The construction sector in Scotland has performed worse than any other part of the country’s economy as the effects of the credit crunch continue to be felt.
Official figures show that Scotland’s overall economy shrunk by 2.4 per cent during the first quarter of 2009. However, building and maintenance output shrank a massive 6.6 per cent over the first three months of the year.
The figures show the third successive quarterly fall in the country’s gross domestic product, with the year-on-year fall at 1.2 per cent. This is similar to the drop felt by the whole of the UK in the same period.
Scotland’s production sector did not fare much better, falling 5.1 per cent, while its service sector dropped 1.5 per cent.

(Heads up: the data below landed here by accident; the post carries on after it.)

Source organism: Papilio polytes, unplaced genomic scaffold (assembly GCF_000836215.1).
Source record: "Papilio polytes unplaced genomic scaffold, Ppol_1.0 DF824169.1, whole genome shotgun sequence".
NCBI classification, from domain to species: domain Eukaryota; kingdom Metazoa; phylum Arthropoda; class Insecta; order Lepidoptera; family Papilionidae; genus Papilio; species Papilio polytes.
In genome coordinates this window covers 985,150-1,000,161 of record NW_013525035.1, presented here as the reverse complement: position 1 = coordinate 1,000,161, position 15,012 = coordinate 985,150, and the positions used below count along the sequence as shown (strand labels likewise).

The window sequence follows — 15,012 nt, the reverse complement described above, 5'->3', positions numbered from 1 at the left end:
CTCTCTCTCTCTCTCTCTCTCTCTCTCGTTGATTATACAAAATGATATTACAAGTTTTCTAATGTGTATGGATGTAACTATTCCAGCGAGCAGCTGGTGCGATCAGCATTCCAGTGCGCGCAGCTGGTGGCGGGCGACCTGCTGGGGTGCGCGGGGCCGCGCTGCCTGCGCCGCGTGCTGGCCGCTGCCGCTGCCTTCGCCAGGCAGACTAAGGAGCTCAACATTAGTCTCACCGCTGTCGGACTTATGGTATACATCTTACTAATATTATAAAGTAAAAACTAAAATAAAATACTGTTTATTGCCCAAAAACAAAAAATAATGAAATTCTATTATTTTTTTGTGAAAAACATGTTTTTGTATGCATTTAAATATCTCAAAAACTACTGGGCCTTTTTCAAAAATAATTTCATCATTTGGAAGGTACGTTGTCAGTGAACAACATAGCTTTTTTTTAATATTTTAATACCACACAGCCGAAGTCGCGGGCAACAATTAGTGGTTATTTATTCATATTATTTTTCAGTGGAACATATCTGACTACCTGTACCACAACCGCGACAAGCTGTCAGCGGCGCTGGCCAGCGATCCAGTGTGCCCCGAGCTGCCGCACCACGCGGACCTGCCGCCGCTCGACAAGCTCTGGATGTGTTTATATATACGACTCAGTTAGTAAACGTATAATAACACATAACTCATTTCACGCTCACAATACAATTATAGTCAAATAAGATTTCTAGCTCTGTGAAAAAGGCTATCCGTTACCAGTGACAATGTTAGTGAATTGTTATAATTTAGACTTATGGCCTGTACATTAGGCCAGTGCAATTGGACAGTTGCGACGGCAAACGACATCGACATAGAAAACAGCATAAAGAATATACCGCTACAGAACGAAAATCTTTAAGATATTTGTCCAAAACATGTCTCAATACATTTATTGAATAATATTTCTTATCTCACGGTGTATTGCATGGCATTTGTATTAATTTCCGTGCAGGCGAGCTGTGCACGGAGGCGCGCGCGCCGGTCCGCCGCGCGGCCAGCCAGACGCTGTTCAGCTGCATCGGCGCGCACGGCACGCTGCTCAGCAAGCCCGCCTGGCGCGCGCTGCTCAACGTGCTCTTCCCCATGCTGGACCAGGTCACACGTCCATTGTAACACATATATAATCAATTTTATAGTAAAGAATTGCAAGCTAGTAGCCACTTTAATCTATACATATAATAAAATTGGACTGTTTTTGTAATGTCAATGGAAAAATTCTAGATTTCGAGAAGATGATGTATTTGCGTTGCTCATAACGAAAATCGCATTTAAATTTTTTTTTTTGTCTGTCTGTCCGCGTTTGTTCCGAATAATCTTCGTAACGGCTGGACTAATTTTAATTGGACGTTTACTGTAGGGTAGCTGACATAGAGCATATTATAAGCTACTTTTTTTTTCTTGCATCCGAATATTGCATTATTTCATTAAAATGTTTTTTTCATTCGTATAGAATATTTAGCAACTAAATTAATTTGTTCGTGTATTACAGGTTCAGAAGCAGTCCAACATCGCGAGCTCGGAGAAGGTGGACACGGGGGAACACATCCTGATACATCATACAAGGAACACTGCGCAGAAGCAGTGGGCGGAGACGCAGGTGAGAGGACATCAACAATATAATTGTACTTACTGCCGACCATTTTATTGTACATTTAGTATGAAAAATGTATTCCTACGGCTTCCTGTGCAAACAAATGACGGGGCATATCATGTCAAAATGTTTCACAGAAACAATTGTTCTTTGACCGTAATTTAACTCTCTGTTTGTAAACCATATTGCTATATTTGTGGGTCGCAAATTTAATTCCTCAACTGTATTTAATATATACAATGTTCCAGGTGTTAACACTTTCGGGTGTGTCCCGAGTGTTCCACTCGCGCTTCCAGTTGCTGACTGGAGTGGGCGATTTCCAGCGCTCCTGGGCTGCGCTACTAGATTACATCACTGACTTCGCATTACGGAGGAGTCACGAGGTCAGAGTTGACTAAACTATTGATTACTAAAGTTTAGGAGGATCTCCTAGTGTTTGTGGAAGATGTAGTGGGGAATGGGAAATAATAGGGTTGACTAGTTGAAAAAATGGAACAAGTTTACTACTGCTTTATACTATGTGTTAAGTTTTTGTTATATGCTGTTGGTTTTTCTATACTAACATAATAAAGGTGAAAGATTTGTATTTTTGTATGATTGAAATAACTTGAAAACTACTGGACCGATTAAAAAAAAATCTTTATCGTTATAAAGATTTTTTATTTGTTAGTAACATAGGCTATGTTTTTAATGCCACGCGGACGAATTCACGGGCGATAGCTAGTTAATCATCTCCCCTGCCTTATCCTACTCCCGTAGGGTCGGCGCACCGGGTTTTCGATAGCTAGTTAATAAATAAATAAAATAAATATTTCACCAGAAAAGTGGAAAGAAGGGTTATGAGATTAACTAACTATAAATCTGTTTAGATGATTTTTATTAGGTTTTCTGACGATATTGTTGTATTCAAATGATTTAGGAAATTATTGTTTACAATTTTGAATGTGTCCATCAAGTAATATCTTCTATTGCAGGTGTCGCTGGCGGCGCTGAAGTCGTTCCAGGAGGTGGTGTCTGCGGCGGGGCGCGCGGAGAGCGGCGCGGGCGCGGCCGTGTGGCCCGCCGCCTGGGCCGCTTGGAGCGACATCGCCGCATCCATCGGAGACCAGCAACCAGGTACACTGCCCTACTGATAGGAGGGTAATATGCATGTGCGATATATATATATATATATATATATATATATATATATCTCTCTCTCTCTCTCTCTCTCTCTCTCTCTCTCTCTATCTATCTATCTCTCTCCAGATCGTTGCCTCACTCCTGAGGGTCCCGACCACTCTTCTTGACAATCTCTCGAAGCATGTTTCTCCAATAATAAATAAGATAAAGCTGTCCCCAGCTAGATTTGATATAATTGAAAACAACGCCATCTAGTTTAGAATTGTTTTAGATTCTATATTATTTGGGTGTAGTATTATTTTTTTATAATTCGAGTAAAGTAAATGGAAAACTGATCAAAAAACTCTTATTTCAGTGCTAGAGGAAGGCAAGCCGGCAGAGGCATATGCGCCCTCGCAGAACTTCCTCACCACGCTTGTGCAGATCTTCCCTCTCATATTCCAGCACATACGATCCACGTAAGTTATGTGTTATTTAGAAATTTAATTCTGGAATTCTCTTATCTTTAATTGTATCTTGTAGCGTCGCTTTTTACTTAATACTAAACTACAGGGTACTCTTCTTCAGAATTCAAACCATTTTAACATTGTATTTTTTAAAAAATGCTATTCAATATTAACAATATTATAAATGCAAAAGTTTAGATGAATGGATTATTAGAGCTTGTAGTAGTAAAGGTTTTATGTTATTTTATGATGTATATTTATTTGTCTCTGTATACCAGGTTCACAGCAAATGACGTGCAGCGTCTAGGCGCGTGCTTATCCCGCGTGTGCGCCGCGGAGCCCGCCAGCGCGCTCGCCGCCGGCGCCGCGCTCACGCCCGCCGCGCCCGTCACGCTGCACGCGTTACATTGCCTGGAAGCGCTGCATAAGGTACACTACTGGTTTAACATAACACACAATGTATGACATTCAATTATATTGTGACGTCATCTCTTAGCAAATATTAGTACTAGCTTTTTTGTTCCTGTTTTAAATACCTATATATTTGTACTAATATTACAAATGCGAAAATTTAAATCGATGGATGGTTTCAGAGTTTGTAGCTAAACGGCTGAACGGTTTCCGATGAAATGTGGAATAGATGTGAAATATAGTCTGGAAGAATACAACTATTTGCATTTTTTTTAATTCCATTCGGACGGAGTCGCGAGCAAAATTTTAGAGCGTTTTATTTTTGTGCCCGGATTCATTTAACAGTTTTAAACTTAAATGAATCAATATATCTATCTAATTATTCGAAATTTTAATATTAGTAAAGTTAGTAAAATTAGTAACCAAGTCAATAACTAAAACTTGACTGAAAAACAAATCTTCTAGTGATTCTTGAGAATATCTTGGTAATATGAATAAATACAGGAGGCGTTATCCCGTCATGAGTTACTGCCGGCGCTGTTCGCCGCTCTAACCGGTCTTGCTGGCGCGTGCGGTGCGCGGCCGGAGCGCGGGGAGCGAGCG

Though financial services and real estate output fell by more than 4 per cent each in the service sector, public administration, health and education all expanded by nearly 1 per cent.
One of the areas hardest hit by the recession was manufacturing, which saw a 6.3 per cent fall. This drop in output was driven by the chemicals and manmade fibres industry, which fell by nearly 14 per cent.
The Scottish Government said the fall in GDP was “broadly” in line with falls in other advanced economies.
Global economic conditions had stabilised since the first quarter but the signs pointed to a slowing rate of decline rather than a return to growth in the second quarter, it said.